The state government of Tamil Nadu has recently developed a new strategy focused on electric vehicles (EV), which features a range of incentives. These include land subsidies provided to help set up EV charging stations and infrastructure needed for the manufacturing of EVs. Tax exemptions are also available for EV owners. Transport is one of the fastest–growing sectors in the Indian economy, and along with other schemes dedicated towards mobility solutions and smart cities, EV–focused schemes could have a lasting impact going forward. Nearly 15 other states have also begun the process of drafting and implementing EV policies.
The Drip Irrigation Initiative implemented in Rajasthan is a successful example of a partnership–based scheme. Created in concert by local farmers, the state government and the Department of Horticulture, Krishi Vigyan Kendra, Takedra, and Coca–Cola India, this Public–Private–Community Partnership (PPCP) has been useful in mitigating the over–taxation of groundwater sources arising from traditional flood–irrigation techniques. The result has been savings in water, electricity, fertilizers, and pesticides, as well as encouraging farmers to move from mono– to polyculture, increasing productivity and promoting soil health.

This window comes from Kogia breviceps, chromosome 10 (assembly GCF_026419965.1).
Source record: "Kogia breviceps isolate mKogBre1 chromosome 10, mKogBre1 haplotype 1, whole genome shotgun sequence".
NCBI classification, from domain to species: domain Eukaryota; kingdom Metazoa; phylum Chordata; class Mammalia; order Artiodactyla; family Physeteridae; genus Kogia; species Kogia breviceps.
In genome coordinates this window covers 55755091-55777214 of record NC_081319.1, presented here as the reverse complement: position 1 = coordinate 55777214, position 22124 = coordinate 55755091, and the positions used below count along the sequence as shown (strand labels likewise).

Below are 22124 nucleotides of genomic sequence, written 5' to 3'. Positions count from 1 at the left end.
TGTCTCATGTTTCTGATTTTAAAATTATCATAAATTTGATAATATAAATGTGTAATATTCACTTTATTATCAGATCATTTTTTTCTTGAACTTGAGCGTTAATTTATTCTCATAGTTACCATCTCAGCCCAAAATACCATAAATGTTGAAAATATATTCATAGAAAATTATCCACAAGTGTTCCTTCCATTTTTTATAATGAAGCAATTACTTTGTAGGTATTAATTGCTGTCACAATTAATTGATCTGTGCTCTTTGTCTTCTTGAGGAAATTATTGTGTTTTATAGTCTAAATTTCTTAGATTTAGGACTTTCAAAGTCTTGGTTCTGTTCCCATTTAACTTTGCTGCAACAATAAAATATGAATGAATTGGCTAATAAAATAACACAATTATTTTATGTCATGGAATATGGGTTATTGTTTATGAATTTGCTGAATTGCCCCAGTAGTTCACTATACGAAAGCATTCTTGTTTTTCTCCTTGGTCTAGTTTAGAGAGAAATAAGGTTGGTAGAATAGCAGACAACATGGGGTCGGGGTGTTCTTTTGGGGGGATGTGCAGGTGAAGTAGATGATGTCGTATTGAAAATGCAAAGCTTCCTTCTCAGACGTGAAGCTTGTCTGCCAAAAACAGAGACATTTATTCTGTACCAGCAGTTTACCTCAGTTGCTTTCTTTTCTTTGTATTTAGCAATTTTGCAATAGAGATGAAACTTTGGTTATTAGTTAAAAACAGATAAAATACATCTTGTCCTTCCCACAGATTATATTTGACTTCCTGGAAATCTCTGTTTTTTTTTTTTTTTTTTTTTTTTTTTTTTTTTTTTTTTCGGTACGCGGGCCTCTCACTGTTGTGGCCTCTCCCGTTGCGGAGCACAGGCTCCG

While it is not possible within this space to detail all of the national and state government schemes and policies that have been implemented or are in continuing development, the above examples demonstrate that positive strides have been made in facing mounting challenges. Continuing to mitigate and adapt to climate change will require a concerted effort on the part of the GoI, state governments, private sector corporations, communities, and individuals on the ground.